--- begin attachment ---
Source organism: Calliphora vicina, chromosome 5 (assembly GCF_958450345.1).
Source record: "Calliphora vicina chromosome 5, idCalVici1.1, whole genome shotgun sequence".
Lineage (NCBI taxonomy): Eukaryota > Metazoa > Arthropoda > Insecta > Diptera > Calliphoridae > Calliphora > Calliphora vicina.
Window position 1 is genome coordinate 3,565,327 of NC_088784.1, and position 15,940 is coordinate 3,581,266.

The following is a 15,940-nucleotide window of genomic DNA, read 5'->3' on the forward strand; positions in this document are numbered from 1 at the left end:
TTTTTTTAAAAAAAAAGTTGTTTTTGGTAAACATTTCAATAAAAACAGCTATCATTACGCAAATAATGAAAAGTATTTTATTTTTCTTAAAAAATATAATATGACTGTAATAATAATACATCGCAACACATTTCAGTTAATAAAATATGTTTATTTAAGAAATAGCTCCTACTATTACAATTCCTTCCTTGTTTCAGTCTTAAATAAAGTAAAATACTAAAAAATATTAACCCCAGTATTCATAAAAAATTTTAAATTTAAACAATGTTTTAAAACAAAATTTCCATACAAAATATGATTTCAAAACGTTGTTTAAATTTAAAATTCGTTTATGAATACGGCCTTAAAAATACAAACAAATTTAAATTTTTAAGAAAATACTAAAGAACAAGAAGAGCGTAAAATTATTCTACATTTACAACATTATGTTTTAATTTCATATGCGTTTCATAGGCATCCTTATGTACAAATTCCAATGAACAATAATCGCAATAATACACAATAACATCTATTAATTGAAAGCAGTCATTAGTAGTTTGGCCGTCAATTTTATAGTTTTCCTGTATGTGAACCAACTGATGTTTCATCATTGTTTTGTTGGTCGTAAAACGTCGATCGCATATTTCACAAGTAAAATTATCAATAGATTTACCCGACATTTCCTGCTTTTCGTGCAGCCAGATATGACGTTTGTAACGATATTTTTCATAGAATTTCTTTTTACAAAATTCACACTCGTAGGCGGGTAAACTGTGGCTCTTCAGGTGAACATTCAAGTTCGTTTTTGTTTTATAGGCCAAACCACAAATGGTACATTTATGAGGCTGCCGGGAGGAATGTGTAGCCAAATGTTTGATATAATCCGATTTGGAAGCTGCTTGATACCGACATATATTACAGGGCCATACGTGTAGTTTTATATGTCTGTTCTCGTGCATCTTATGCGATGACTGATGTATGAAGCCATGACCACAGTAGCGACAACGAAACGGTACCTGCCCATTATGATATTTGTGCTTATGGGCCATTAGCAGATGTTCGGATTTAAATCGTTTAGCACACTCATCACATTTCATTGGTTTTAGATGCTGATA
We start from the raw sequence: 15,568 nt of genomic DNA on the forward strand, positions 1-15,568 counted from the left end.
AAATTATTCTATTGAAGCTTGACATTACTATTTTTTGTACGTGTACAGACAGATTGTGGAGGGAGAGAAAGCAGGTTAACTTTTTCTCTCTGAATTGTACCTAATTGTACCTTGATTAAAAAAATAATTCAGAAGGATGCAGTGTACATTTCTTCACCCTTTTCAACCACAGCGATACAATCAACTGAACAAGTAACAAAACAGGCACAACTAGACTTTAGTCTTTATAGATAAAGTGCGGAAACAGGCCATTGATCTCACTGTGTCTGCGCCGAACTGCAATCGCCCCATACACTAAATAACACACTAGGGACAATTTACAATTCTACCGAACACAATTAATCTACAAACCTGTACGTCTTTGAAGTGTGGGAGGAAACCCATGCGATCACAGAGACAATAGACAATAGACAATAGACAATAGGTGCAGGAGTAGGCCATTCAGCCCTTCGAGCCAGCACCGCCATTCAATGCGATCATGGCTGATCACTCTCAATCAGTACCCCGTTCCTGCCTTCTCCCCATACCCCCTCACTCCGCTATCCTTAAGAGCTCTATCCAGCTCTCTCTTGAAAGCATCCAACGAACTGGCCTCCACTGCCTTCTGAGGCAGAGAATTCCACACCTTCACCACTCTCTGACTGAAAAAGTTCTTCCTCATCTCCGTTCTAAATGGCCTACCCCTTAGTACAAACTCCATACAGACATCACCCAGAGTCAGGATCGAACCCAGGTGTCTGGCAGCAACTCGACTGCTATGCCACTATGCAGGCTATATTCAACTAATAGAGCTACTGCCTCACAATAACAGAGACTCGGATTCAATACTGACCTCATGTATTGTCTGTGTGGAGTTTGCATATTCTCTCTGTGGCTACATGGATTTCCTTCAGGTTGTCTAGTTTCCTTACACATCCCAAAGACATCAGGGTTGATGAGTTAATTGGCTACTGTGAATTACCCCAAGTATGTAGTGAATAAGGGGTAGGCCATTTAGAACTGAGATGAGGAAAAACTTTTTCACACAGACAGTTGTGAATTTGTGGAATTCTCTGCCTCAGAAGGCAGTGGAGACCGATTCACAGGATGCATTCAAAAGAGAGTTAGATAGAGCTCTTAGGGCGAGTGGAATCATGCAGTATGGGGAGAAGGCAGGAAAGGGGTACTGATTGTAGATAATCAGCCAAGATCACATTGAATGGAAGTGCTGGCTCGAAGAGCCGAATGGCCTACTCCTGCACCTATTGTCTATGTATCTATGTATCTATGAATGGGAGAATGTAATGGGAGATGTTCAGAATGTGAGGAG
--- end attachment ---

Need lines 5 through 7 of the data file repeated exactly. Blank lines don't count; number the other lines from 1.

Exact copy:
The following is a 15,940-nucleotide window of genomic DNA, read 5'->3' on the forward strand; positions in this document are numbered from 1 at the left end:
TTTTTTTAAAAAAAAAGTTGTTTTTGGTAAACATTTCAATAAAAACAGCTATCATTACGCAAATAATGAAAAGTATTTTATTTTTCTTAAAAAATATAATATGACTGTAATAATAATACATCGCAACACATTTCAGTTAATAAAATATGTTTATTTAAGAAATAGCTCCTACTATTACAATTCCTTCCTTGTTTCAGTCTTAAATAAAGTAAAATACTAAAAAATATTAACCCCAGTATTCATAAAAAATTTTAAATTTAAACAATGTTTTAAAACAAAATTTCCATACAAAATATGATTTCAAAACGTTGTTTAAATTTAAAATTCGTTTATGAATACGGCCTTAAAAATACAAACAAATTTAAATTTTTAAGAAAATACTAAAGAACAAGAAGAGCGTAAAATTATTCTACATTTACAACATTATGTTTTAATTTCATATGCGTTTCATAGGCATCCTTATGTACAAATTCCAATGAACAATAATCGCAATAATACACAATAACATCTATTAATTGAAAGCAGTCATTAGTAGTTTGGCCGTCAATTTTATAGTTTTCCTGTATGTGAACCAACTGATGTTTCATCATTGTTTTGTTGGTCGTAAAACGTCGATCGCATATTTCACAAGTAAAATTATCAATAGATTTACCCGACATTTCCTGCTTTTCGTGCAGCCAGATATGACGTTTGTAACGATATTTTTCATAGAATTTCTTTTTACAAAATTCACACTCGTAGGCGGGTAAACTGTGGCTCTTCAGGTGAACATTCAAGTTCGTTTTTGTTTTATAGGCCAAACCACAAATGGTACATTTATGAGGCTGCCGGGAGGAATGTGTAGCCAAATGTTTGATATAATCCGATTTGGAAGCTGCTTGATACCGACATATATTACAGGGCCATACGTGTAGTTTTATATGTCTGTTCTCGTGCATCTTATGCGATGACTGATGTATGAAGCCATGACCACAGTAGCGACAACGAAACGGTACCTGCCCATTATGATATTTGTGCTTATGGGCCATTAGCAGATGTTCGGATTTAAATCGTTTAGCACACTCATCACATTTCATTGGTTTTAGATGCTGATA
We start from the raw sequence: 15,568 nt of genomic DNA on the forward strand, positions 1-15,568 counted from the left end.